But maybe most importantly, teams are much more organized and disciplined nowadays. Average speeds are much higher, and the risk is higher too. I would say that the fitness level of the average ProTour rider is higher than it was back in my day. Every single rider in today’s peloton is supremely fit; when I was racing we lacked the current measurement devices, like wattage output meters and so forth. It was much more a case of training by how you felt. We didn’t have the radios back to the car with the DS coordinating everything, nor did we have a team physiologist who was privy to our training data.
TOL: What are your thoughts about the status of track racing in the U.S. today?
DP: Well, the heyday of track racing in this country may have been about a hundred years ago. I followed it closely when Taylor was riding the pursuit but haven’t followed much since.
TOL: If you were a coach, what is the most important advice that you would have for young cyclists today?
DP: My main advice would be – don’t specialize too early. Learn how to ride different disciplines and different types of courses. Do some BMX, some mountain bike riding and racing, diversify yourself. It just doesn’t make sense to be 15 years old and riding 500 miles a week on the road.
TOL: And what would be your advice about balancing a racing career with other life goals, like your education?
DP: Well, you’re talking to a guy who went straight into racing, and whose son skipped college and went straight onto the pro circuit. In retrospect, one of the issues we had with Taylor is that he was simply too good too fast. I mean, he was Junior World Champion within a year and a half after he started racing. He made his first Olympic team just out of High School, which put him on Lance’s radar, and he just went on from there. He won the Under-23 Roubaix at age 18, then again at age 19 and won two senior World Pursuit (track) titles before age 20.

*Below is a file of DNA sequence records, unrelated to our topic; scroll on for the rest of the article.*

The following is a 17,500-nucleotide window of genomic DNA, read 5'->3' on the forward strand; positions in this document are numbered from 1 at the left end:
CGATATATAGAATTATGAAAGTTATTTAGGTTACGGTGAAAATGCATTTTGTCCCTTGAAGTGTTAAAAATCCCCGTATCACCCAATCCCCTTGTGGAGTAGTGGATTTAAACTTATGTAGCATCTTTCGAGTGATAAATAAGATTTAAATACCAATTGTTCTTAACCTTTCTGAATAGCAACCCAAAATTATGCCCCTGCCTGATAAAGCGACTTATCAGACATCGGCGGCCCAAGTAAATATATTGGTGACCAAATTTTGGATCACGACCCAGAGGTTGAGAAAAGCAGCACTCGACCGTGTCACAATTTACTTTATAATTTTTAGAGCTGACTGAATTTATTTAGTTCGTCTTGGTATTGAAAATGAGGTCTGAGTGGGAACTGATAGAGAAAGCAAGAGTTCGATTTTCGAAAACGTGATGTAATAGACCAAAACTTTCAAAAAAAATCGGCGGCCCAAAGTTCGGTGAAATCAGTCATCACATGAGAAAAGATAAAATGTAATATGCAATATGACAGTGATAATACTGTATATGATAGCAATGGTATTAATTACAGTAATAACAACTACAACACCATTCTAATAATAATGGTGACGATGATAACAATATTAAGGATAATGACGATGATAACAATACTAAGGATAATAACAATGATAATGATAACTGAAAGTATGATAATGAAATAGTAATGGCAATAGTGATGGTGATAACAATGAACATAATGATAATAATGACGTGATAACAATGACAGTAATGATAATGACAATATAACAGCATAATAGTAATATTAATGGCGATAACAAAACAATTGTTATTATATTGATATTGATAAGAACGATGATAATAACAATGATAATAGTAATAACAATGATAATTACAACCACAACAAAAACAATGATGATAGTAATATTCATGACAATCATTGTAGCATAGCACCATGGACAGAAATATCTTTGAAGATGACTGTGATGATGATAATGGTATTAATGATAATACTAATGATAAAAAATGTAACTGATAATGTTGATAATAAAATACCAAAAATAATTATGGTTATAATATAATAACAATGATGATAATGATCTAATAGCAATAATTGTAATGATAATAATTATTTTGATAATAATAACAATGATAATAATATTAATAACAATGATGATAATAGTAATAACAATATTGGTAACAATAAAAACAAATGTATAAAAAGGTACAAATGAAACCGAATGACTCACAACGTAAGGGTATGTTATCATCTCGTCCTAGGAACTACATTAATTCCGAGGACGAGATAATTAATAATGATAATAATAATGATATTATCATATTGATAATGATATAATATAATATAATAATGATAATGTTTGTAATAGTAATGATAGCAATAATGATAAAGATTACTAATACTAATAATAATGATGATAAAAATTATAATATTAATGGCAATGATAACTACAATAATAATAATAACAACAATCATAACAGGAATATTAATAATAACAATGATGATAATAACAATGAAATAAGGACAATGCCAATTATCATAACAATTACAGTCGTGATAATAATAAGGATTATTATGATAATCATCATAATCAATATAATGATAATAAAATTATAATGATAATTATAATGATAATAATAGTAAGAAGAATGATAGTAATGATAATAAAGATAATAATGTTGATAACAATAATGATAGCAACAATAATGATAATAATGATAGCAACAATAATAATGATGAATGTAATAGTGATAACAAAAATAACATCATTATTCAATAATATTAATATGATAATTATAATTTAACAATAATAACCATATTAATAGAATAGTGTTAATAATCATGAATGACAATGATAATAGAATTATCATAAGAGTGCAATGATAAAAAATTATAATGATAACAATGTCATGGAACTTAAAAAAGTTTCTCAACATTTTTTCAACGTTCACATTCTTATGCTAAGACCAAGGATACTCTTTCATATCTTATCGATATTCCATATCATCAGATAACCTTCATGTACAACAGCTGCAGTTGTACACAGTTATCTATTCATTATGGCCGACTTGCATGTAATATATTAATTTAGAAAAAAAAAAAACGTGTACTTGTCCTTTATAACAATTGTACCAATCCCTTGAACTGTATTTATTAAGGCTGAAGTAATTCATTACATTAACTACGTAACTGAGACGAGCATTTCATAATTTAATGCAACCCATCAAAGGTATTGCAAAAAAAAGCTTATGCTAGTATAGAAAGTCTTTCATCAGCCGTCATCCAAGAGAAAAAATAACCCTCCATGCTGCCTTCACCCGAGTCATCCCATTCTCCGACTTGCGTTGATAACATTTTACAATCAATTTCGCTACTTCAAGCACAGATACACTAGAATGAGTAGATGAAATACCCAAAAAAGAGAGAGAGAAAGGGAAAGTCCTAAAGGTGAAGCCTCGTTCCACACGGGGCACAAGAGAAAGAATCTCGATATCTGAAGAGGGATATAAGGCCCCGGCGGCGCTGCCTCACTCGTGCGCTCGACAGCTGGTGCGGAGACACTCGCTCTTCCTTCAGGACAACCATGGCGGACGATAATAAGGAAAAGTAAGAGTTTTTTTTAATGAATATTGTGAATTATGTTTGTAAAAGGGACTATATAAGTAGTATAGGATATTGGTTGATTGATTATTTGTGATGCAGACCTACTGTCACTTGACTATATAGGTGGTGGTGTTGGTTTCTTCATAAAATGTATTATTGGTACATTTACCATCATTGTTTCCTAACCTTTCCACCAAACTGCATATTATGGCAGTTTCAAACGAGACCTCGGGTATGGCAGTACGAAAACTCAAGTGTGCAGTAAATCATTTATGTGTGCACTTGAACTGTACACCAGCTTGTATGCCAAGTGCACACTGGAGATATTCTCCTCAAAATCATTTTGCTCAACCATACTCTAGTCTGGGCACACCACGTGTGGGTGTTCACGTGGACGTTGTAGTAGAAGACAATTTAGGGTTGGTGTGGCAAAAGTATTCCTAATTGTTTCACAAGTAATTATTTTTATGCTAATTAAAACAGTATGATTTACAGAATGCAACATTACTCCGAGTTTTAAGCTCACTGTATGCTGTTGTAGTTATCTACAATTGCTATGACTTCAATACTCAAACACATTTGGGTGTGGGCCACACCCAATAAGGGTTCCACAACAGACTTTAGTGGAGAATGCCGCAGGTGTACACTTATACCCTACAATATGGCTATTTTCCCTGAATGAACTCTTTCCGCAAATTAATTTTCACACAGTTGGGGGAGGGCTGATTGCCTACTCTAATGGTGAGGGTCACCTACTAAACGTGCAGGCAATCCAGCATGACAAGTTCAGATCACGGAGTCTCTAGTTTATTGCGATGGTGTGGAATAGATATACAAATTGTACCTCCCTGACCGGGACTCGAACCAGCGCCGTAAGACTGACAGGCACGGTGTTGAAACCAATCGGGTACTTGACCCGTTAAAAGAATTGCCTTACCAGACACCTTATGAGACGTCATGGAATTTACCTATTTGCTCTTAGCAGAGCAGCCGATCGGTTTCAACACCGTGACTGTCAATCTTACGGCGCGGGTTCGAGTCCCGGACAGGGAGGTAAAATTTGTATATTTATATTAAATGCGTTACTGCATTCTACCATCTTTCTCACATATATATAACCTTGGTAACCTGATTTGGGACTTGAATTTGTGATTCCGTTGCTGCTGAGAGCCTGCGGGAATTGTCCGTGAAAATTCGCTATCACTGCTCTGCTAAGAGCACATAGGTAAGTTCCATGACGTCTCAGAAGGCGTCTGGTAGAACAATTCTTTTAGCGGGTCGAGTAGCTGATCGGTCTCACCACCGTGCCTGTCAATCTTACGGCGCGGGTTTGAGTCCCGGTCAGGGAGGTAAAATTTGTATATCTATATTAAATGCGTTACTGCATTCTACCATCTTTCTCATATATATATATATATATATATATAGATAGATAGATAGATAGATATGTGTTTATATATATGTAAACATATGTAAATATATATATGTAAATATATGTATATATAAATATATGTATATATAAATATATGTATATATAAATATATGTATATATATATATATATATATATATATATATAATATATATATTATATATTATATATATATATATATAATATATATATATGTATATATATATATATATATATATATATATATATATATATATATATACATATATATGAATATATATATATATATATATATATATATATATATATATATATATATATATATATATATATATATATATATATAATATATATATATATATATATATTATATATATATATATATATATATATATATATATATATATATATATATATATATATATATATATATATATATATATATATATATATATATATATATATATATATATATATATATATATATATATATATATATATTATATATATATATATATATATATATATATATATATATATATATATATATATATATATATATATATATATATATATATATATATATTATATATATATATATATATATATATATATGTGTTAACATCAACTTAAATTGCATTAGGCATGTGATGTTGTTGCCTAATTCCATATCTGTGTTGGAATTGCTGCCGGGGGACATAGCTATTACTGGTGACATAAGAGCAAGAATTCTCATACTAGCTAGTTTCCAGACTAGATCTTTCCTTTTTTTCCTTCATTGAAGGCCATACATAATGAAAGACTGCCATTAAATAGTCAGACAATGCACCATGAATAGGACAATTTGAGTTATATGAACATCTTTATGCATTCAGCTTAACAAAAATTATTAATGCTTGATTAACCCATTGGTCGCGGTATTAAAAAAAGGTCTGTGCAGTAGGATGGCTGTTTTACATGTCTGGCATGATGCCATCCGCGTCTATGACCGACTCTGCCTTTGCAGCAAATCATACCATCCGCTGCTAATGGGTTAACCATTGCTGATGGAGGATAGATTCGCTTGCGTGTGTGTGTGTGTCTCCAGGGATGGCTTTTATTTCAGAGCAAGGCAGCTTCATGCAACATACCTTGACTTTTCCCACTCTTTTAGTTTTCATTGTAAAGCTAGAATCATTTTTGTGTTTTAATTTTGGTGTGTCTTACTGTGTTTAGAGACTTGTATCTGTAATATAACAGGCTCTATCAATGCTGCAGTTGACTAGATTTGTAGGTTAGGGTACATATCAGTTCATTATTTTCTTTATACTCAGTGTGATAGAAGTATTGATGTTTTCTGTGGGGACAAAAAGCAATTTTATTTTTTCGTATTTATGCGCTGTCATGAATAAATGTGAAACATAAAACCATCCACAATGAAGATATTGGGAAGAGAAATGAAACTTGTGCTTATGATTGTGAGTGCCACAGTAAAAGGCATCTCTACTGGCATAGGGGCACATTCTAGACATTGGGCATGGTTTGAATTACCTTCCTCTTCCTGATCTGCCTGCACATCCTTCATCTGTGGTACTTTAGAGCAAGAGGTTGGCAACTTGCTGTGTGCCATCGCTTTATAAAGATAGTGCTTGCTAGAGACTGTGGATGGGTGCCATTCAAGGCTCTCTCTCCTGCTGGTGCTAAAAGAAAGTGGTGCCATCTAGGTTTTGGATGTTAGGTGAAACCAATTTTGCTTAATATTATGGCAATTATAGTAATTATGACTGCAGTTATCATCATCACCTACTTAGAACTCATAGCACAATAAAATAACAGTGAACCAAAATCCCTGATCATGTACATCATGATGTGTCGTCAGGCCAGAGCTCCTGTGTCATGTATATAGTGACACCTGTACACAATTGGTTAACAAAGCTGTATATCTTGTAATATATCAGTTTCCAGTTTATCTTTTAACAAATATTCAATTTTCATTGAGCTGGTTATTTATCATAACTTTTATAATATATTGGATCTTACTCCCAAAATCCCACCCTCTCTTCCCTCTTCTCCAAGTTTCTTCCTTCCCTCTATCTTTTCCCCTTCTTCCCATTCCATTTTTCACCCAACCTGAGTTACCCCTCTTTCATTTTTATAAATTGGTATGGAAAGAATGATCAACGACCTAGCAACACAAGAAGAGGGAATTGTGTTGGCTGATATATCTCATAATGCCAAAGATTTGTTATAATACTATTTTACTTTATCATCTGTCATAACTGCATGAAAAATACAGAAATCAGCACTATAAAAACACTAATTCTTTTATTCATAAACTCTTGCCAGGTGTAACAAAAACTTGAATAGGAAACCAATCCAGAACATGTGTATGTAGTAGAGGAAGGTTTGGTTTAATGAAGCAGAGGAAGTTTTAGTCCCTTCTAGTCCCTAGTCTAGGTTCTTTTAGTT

If we made a mistake, it was that we just didn’t allow him enough time to season; he needed more experience and mentoring, certainly more than I could provide. But let’s face it, Taylor was not your average pro – he was, and is, supremely talented. And it’s hard to hold back against that – especially when he was getting professional contracts thrown at him.
TOL: How much do you keep up with and watch pro cycling today? Who do you rate as the top sprinters in today’s peloton?
DP: Now without Taylor racing, my interest will probably wane a little bit – but I’m still a fan and like to follow women’s racing especially, as they ride at such a high level. Also we have a close tie to Taylor’s girlfriend Kasia Niewiadoma, who is one of the world’s best. And I still follow Team EF.
In terms of sprinting, today seems like sort of a heyday – there are so many great sprinters. I’m a fan of Peter Sagan – to me, he’s like a modern day Sean Kelly, plus. Groenewegen is a beast for sure, but all of those guys are very, very good – Matthews, Viviani, Ewan, Gaviria, to name a few. Most any of them have a shot at the green jersey. Practically every team has a strong sprinter, which means that they are all trying to time their lead-out, and that makes for good theater. Personally, I’ve always liked Mark Cavendish. I mean, 30 Tour de France stage wins is simply phenomenal.
TOL: Do you think Cavendish still has some wins in his legs?
DP: I hope so. But things change fast, and this sport is not waiting around for anyone these days. I think it’s just the nature of sprinting that you reach your physical peak, and then you sort of start to lose that edge, you lose that absolute power. You can keep racing, but you have to transition into a different sort of rider. In my day, it was easier to do that, sprinters were more versatile, the racing was more wide open. But things are so specialized and tightly controlled today, it makes that kind of transition much more difficult, if not impossible.
TOL: Who do you think will go down as some of the greatest sprinters of all time?